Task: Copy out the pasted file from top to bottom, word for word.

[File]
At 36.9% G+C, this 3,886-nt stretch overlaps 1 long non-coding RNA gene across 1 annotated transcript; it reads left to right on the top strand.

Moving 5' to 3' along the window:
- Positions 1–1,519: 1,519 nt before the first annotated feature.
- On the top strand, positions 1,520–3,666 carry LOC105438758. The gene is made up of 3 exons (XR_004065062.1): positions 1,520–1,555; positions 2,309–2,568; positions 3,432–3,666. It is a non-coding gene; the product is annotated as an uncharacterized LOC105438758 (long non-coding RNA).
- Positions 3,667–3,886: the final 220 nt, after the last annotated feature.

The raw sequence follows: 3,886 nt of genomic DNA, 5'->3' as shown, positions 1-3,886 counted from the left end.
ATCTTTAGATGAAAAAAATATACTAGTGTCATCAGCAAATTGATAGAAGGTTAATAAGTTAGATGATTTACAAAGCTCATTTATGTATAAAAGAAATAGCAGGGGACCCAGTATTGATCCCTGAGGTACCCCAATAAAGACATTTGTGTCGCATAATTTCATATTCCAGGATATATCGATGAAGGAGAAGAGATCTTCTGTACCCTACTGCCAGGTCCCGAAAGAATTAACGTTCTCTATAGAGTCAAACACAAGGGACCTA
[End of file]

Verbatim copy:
At 36.9% G+C, this 3,886-nt stretch overlaps 1 long non-coding RNA gene across 1 annotated transcript; it reads left to right on the top strand.

Moving 5' to 3' along the window:
- Positions 1–1,519: 1,519 nt before the first annotated feature.
- On the top strand, positions 1,520–3,666 carry LOC105438758. The gene is made up of 3 exons (XR_004065062.1): positions 1,520–1,555; positions 2,309–2,568; positions 3,432–3,666. It is a non-coding gene; the product is annotated as an uncharacterized LOC105438758 (long non-coding RNA).
- Positions 3,667–3,886: the final 220 nt, after the last annotated feature.

The raw sequence follows: 3,886 nt of genomic DNA, 5'->3' as shown, positions 1-3,886 counted from the left end.
ATCTTTAGATGAAAAAAATATACTAGTGTCATCAGCAAATTGATAGAAGGTTAATAAGTTAGATGATTTACAAAGCTCATTTATGTATAAAAGAAATAGCAGGGGACCCAGTATTGATCCCTGAGGTACCCCAATAAAGACATTTGTGTCGCATAATTTCATATTCCAGGATATATCGATGAAGGAGAAGAGATCTTCTGTACCCTACTGCCAGGTCCCGAAAGAATTAACGTTCTCTATAGAGTCAAACACAAGGGACCTA